tribes over labor
By SEAN HIGGINS • 7/23/15
The House Education and the Workforce Committee marked up legislation Wednesday that would strip the federal government of jurisdiction of labor issues on tribal reservations.
The action was the latest effort by the Republican-led Congress to rein in the National Labor Relations Board, the main federal agency that enforces labor laws.
The committee marked up the Tribal Sovereignty Act, legislation that would amend the National Labor Relations Act to say that the board has no authority over "any enterprise or institution owned and operated by an Indian tribe and located on its Indian lands." The legislation now goes to House floor.
"This bill is based on a simple premise: Tribal leaders should be free to set labor policies they determine are best for their workplaces," said Chairman John Kline, R-Minn.
The act, which passed in 1935, does not specifically address the issue. Last year, the board asserted that it had authority over businesses on Indian reservations. Native American groups have lobbied for the exception, saying that the board's action undermined their legal authority to set their own laws.
Some tribes, such as the Navajos, have allowed unions on their lands. But others have expressed concern that being forced to abide by the NLRA will undermine the profitability of their casinos, the main source of revenue for tribes.
"The Tribal Labor Sovereignty Act will put an end to the board's overreach and give authority over labor relations back to tribal leaders," said Rep. Todd Rokita, R-Ind., chief sponsor of the bill.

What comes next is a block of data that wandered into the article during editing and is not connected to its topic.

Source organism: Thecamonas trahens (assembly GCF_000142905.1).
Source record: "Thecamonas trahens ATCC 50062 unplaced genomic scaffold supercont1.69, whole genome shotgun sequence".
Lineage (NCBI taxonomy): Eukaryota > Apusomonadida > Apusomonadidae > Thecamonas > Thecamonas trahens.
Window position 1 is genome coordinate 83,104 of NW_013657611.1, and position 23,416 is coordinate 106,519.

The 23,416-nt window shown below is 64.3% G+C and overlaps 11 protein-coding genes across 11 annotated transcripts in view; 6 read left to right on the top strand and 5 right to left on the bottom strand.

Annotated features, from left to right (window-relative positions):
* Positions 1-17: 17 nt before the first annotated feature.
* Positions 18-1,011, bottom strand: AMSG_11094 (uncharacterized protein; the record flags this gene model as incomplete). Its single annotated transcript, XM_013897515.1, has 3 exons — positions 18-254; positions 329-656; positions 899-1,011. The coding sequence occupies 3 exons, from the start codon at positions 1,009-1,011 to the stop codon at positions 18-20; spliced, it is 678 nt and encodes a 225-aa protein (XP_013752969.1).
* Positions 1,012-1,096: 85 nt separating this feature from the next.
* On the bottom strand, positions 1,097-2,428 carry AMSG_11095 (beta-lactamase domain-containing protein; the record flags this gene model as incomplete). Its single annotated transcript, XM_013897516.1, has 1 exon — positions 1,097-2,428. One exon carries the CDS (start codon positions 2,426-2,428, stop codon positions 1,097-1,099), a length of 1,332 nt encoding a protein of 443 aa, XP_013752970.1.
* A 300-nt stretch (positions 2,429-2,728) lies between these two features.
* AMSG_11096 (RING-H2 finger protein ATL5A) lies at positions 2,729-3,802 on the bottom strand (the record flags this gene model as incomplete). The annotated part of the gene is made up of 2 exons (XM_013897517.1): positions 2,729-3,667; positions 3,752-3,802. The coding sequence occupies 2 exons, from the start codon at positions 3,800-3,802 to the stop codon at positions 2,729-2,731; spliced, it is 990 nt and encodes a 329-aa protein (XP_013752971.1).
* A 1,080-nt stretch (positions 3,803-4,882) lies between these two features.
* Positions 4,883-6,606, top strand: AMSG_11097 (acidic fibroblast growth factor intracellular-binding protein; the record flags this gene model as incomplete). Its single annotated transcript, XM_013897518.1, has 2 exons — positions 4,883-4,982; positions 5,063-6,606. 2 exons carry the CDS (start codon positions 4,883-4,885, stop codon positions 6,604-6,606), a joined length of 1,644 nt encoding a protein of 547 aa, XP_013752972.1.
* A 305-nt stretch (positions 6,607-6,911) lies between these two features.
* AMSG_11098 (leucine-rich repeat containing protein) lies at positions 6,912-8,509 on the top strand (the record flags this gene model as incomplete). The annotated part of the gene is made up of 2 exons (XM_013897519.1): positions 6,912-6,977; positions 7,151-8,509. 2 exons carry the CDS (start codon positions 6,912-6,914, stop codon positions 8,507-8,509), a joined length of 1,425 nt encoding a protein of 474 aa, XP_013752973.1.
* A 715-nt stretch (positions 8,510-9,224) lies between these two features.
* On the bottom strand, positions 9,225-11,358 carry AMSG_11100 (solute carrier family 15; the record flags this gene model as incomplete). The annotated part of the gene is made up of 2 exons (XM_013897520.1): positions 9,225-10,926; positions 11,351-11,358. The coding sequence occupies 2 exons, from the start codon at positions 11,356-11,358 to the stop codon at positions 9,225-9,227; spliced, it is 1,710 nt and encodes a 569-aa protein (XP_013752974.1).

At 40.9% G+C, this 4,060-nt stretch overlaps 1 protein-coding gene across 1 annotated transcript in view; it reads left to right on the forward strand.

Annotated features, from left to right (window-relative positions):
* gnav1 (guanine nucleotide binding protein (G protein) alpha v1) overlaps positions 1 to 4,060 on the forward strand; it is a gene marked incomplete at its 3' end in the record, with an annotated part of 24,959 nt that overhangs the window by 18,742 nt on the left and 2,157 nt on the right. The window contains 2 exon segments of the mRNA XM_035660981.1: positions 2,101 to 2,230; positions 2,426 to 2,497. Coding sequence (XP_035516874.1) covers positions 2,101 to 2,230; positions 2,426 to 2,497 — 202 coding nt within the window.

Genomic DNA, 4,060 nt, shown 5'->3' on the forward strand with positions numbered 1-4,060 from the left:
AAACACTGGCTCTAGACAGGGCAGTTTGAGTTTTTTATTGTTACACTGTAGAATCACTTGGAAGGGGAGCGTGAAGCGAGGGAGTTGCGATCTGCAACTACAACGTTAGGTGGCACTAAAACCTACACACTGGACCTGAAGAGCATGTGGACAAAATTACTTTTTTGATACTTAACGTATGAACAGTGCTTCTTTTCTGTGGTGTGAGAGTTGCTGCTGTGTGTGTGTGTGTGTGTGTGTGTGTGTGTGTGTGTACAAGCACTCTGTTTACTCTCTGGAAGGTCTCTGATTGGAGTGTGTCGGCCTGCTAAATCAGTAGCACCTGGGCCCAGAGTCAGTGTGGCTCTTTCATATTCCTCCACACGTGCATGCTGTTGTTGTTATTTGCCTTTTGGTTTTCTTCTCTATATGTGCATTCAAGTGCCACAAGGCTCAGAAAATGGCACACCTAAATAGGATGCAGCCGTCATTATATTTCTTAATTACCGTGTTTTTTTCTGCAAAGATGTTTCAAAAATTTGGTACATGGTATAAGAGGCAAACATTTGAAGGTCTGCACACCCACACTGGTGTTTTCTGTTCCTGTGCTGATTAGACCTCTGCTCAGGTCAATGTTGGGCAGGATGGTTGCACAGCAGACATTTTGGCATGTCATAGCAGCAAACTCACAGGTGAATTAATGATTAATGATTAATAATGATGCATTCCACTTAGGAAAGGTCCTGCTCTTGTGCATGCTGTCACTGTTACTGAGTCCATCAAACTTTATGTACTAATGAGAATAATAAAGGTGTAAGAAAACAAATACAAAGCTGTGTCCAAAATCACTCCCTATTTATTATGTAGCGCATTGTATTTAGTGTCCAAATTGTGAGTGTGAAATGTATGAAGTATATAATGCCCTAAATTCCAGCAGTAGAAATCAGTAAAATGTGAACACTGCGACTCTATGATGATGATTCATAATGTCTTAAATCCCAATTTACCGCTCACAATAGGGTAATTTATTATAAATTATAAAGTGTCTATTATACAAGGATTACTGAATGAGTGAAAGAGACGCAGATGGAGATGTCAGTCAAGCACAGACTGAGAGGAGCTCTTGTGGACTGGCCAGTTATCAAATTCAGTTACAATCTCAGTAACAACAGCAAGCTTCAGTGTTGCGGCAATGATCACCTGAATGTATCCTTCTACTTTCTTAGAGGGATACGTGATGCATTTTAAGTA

A spokeswoman for the board declined to comment, noting it has a policy of not making any statements on congressional legislation.
Labor groups have long wanted to organize the casinos on Indian lands, having had major success securing collective bargaining contracts in Las Vegas and at new casinos in states such as Maryland.
Unions point out that many casino workers on Indian reservations are not tribe members and argue that those workers deserve the protection of federal law.
The legislation must be voted on by the full House before it can move onto the Senate. With both chambers under GOP control, supporters are optimistic.
It may even get administration support. In late 2011, the Interior Department's Indian Affairs agency told the board in a letter that it did not believe the labor law should cover tribes.
"Tribal governments should be given at least the same exception as provided to state governments in the NLRA," wrote Patrice Kunesh, the department's deputy solicitor for Indian affairs.